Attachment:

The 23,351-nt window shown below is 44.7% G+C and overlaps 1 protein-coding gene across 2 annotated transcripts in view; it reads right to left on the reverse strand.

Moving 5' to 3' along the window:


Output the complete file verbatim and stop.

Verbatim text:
The 23,351-nt window shown below is 44.7% G+C and overlaps 1 protein-coding gene across 2 annotated transcripts in view; it reads right to left on the reverse strand.

Moving 5' to 3' along the window: